Wow. Well, Dr. Nuccitelli, again, it is always a privilege, pleasure, and honor to have you as a guest and to just soak up this great knowledge and wisdom that you're always sharing with us. So I wanna thank you very much for coming.


 Dr. Micheal Nuccitelli: (54:35)

 Thank you.


 John C. Morley: (54:42)

 Wow. I know we've had him come on the show before, and every time he comes, you know, we just sort of learn a little more. What did you think about him, Marcus?


 Marcus: (54:53)

 Yeah, I mean, he's just one of the best guests that we had here, and I just appreciate him so much for being so important to me. But you know, the important tips that we could just take and pass along to others who might be in the same situation.


 John C. Morley: (55:08)

 Absolutely. And you know, last week we shared some very interesting points for those of you who did watch it, go back and watch the show. That was last week's show, which was on April 22nd. It was a great show with him on again. But I also talked about things you could do to mitigate problems that could happen in your son or daughter's life things as screen time and putting your computer in a public area. So they don't form this bridge around the computer and a wall that you can't get into. And suddenly, you get things like nasty behavior and all kinds of things that are more than just rebellion because this rebellion is trying to protect something that they feel should be kept secret, but is very wrong and could get them, Marcus, into a lot of trouble.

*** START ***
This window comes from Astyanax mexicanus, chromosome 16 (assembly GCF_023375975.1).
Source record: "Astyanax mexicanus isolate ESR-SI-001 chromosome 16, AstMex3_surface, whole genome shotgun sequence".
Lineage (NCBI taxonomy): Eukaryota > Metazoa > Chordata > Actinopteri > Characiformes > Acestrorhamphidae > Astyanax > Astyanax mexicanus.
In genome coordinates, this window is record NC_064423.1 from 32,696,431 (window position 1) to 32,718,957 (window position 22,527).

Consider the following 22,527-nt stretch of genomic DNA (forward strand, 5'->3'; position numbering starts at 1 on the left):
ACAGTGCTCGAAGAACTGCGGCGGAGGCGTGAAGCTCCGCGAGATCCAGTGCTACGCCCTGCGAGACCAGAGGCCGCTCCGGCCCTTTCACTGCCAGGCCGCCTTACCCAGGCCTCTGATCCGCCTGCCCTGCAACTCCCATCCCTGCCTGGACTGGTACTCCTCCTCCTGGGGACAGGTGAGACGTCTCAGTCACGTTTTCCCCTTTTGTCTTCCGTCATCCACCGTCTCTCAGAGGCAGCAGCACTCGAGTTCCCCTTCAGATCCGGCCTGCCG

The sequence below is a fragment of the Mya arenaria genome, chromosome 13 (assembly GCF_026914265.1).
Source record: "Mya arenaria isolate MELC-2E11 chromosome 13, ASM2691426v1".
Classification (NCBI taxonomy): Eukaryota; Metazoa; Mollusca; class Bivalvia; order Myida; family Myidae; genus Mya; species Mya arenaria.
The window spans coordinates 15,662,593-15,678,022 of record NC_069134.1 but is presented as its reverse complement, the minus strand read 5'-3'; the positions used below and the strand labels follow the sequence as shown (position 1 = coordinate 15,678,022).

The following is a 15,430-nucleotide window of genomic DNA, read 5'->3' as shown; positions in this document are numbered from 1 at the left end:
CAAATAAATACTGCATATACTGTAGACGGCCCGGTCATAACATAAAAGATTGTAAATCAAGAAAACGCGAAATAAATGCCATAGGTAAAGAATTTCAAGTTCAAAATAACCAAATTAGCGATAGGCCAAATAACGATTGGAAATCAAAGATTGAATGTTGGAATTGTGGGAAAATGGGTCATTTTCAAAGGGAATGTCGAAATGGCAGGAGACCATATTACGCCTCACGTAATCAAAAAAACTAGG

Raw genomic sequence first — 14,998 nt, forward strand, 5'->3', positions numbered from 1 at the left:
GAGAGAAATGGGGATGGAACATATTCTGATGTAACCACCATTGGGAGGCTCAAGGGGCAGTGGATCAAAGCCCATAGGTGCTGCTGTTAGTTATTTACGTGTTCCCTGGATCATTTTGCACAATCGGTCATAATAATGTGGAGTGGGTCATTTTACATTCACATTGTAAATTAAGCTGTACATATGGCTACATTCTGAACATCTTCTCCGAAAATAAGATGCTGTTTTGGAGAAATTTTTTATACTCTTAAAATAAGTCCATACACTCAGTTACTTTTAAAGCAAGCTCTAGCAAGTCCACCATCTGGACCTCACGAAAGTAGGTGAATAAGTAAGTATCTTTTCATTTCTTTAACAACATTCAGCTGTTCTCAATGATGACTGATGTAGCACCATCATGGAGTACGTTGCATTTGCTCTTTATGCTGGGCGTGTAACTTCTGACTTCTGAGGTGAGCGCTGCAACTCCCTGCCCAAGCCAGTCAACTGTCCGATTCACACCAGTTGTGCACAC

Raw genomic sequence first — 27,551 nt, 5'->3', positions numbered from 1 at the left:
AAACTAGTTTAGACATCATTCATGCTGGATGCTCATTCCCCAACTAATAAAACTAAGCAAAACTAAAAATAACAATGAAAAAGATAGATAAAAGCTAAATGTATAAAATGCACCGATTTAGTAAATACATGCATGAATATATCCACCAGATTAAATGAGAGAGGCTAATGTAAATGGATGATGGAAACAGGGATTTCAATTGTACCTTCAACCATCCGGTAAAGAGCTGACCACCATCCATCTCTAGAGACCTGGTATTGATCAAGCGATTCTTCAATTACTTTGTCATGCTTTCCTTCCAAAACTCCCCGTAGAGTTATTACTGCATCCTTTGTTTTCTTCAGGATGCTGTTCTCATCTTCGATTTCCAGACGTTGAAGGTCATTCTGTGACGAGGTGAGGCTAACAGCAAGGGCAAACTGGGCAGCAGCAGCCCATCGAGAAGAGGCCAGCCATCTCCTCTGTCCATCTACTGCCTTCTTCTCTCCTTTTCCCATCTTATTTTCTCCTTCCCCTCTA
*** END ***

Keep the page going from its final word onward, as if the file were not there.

John C. Morley: (56:05)

 So now that we had this very enlightening conversation with Dr. Michael Nuccitelli let's just talk about what are signs of stalking behavior. I think that's very important. So signs of stalking behavior are simple. It's unwanted contact with somebody who's following you. Maybe they send unwanted gifts. I don't mean if they send you one thing and you don't like it. That's not sending unwanted gifts. Sending unwanted gifts means you send one thing. They ignore it. You keep following up with them. They tell you they don't want anything they don't want anymore. And you keep sending more jump to them, and they start to feel a little intimidating. You're tracking somebody using GPS. And I don't mean a loved one like your son or daughter showing up to wait at getting you to move about you.